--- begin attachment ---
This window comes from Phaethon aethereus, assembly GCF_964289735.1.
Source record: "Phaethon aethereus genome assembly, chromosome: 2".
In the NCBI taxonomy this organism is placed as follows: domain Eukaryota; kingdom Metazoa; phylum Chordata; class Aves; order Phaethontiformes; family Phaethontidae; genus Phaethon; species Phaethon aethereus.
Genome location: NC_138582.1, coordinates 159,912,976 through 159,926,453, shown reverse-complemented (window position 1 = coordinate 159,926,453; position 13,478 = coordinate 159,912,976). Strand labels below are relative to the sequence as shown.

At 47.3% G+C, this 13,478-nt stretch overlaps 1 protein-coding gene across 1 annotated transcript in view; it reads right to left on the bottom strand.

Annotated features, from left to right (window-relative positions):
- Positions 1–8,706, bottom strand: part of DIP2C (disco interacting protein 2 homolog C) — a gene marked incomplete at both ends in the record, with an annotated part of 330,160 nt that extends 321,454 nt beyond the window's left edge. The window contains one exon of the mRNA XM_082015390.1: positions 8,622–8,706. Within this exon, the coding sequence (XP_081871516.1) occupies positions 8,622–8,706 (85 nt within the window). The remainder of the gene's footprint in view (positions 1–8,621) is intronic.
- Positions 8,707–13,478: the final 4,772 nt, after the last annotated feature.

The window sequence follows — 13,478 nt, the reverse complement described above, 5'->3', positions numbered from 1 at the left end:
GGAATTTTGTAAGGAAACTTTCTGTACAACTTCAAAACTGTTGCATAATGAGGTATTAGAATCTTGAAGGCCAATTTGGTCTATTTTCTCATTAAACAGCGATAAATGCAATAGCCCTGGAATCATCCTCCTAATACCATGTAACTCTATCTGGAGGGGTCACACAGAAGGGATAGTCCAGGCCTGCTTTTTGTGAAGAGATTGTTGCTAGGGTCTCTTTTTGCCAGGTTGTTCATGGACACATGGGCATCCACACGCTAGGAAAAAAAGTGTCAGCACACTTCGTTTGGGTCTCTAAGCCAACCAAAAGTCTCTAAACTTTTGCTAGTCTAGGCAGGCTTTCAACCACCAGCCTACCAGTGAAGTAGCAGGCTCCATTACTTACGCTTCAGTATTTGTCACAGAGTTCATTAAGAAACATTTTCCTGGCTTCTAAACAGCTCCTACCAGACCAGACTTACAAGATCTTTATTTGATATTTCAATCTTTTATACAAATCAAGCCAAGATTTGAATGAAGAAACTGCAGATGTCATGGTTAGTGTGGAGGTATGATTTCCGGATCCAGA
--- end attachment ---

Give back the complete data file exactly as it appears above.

This window comes from Phaethon aethereus, assembly GCF_964289735.1.
Source record: "Phaethon aethereus genome assembly, chromosome: 2".
In the NCBI taxonomy this organism is placed as follows: domain Eukaryota; kingdom Metazoa; phylum Chordata; class Aves; order Phaethontiformes; family Phaethontidae; genus Phaethon; species Phaethon aethereus.
Genome location: NC_138582.1, coordinates 159,912,976 through 159,926,453, shown reverse-complemented (window position 1 = coordinate 159,926,453; position 13,478 = coordinate 159,912,976). Strand labels below are relative to the sequence as shown.

At 47.3% G+C, this 13,478-nt stretch overlaps 1 protein-coding gene across 1 annotated transcript in view; it reads right to left on the bottom strand.

Annotated features, from left to right (window-relative positions):
- Positions 1–8,706, bottom strand: part of DIP2C (disco interacting protein 2 homolog C) — a gene marked incomplete at both ends in the record, with an annotated part of 330,160 nt that extends 321,454 nt beyond the window's left edge. The window contains one exon of the mRNA XM_082015390.1: positions 8,622–8,706. Within this exon, the coding sequence (XP_081871516.1) occupies positions 8,622–8,706 (85 nt within the window). The remainder of the gene's footprint in view (positions 1–8,621) is intronic.
- Positions 8,707–13,478: the final 4,772 nt, after the last annotated feature.

The window sequence follows — 13,478 nt, the reverse complement described above, 5'->3', positions numbered from 1 at the left end:
GGAATTTTGTAAGGAAACTTTCTGTACAACTTCAAAACTGTTGCATAATGAGGTATTAGAATCTTGAAGGCCAATTTGGTCTATTTTCTCATTAAACAGCGATAAATGCAATAGCCCTGGAATCATCCTCCTAATACCATGTAACTCTATCTGGAGGGGTCACACAGAAGGGATAGTCCAGGCCTGCTTTTTGTGAAGAGATTGTTGCTAGGGTCTCTTTTTGCCAGGTTGTTCATGGACACATGGGCATCCACACGCTAGGAAAAAAAGTGTCAGCACACTTCGTTTGGGTCTCTAAGCCAACCAAAAGTCTCTAAACTTTTGCTAGTCTAGGCAGGCTTTCAACCACCAGCCTACCAGTGAAGTAGCAGGCTCCATTACTTACGCTTCAGTATTTGTCACAGAGTTCATTAAGAAACATTTTCCTGGCTTCTAAACAGCTCCTACCAGACCAGACTTACAAGATCTTTATTTGATATTTCAATCTTTTATACAAATCAAGCCAAGATTTGAATGAAGAAACTGCAGATGTCATGGTTAGTGTGGAGGTATGATTTCCGGATCCAGA